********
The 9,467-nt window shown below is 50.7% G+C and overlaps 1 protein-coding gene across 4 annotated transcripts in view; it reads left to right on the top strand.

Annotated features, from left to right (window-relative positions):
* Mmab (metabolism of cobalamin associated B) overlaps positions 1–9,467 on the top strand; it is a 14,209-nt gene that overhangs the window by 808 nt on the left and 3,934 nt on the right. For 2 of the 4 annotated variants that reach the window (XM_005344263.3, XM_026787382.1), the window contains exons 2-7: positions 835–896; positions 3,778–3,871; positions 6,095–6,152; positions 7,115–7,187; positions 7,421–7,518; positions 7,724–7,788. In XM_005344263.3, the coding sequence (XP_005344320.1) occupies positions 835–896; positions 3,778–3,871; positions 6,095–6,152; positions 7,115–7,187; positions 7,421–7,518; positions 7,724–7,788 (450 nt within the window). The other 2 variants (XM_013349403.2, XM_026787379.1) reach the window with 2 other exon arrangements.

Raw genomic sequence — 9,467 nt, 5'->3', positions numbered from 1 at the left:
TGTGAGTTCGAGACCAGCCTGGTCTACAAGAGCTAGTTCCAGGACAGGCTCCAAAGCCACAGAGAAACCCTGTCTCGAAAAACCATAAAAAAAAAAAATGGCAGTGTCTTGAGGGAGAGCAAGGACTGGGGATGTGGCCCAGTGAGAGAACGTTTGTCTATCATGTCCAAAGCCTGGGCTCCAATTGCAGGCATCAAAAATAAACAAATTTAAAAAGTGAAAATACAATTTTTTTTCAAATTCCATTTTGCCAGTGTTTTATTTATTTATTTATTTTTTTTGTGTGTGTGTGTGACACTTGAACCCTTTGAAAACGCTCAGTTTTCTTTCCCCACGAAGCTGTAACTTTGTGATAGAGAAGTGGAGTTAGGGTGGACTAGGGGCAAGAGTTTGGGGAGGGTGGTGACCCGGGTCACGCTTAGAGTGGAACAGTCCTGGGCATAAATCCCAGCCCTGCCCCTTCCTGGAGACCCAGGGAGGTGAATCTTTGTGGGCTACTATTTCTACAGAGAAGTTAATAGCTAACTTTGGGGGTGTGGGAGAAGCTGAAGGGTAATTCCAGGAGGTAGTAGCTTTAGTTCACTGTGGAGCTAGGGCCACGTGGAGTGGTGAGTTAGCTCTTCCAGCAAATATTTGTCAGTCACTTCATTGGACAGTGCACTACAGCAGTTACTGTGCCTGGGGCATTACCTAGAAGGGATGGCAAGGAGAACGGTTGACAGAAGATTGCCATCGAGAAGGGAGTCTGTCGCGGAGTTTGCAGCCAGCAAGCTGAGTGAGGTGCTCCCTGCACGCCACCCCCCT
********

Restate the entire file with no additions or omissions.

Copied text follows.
The 9,467-nt window shown below is 50.7% G+C and overlaps 1 protein-coding gene across 4 annotated transcripts in view; it reads left to right on the top strand.

Annotated features, from left to right (window-relative positions):
* Mmab (metabolism of cobalamin associated B) overlaps positions 1–9,467 on the top strand; it is a 14,209-nt gene that overhangs the window by 808 nt on the left and 3,934 nt on the right. For 2 of the 4 annotated variants that reach the window (XM_005344263.3, XM_026787382.1), the window contains exons 2-7: positions 835–896; positions 3,778–3,871; positions 6,095–6,152; positions 7,115–7,187; positions 7,421–7,518; positions 7,724–7,788. In XM_005344263.3, the coding sequence (XP_005344320.1) occupies positions 835–896; positions 3,778–3,871; positions 6,095–6,152; positions 7,115–7,187; positions 7,421–7,518; positions 7,724–7,788 (450 nt within the window). The other 2 variants (XM_013349403.2, XM_026787379.1) reach the window with 2 other exon arrangements.

Raw genomic sequence — 9,467 nt, 5'->3', positions numbered from 1 at the left:
TGTGAGTTCGAGACCAGCCTGGTCTACAAGAGCTAGTTCCAGGACAGGCTCCAAAGCCACAGAGAAACCCTGTCTCGAAAAACCATAAAAAAAAAAAATGGCAGTGTCTTGAGGGAGAGCAAGGACTGGGGATGTGGCCCAGTGAGAGAACGTTTGTCTATCATGTCCAAAGCCTGGGCTCCAATTGCAGGCATCAAAAATAAACAAATTTAAAAAGTGAAAATACAATTTTTTTTCAAATTCCATTTTGCCAGTGTTTTATTTATTTATTTATTTTTTTTGTGTGTGTGTGTGACACTTGAACCCTTTGAAAACGCTCAGTTTTCTTTCCCCACGAAGCTGTAACTTTGTGATAGAGAAGTGGAGTTAGGGTGGACTAGGGGCAAGAGTTTGGGGAGGGTGGTGACCCGGGTCACGCTTAGAGTGGAACAGTCCTGGGCATAAATCCCAGCCCTGCCCCTTCCTGGAGACCCAGGGAGGTGAATCTTTGTGGGCTACTATTTCTACAGAGAAGTTAATAGCTAACTTTGGGGGTGTGGGAGAAGCTGAAGGGTAATTCCAGGAGGTAGTAGCTTTAGTTCACTGTGGAGCTAGGGCCACGTGGAGTGGTGAGTTAGCTCTTCCAGCAAATATTTGTCAGTCACTTCATTGGACAGTGCACTACAGCAGTTACTGTGCCTGGGGCATTACCTAGAAGGGATGGCAAGGAGAACGGTTGACAGAAGATTGCCATCGAGAAGGGAGTCTGTCGCGGAGTTTGCAGCCAGCAAGCTGAGTGAGGTGCTCCCTGCACGCCACCCCCCT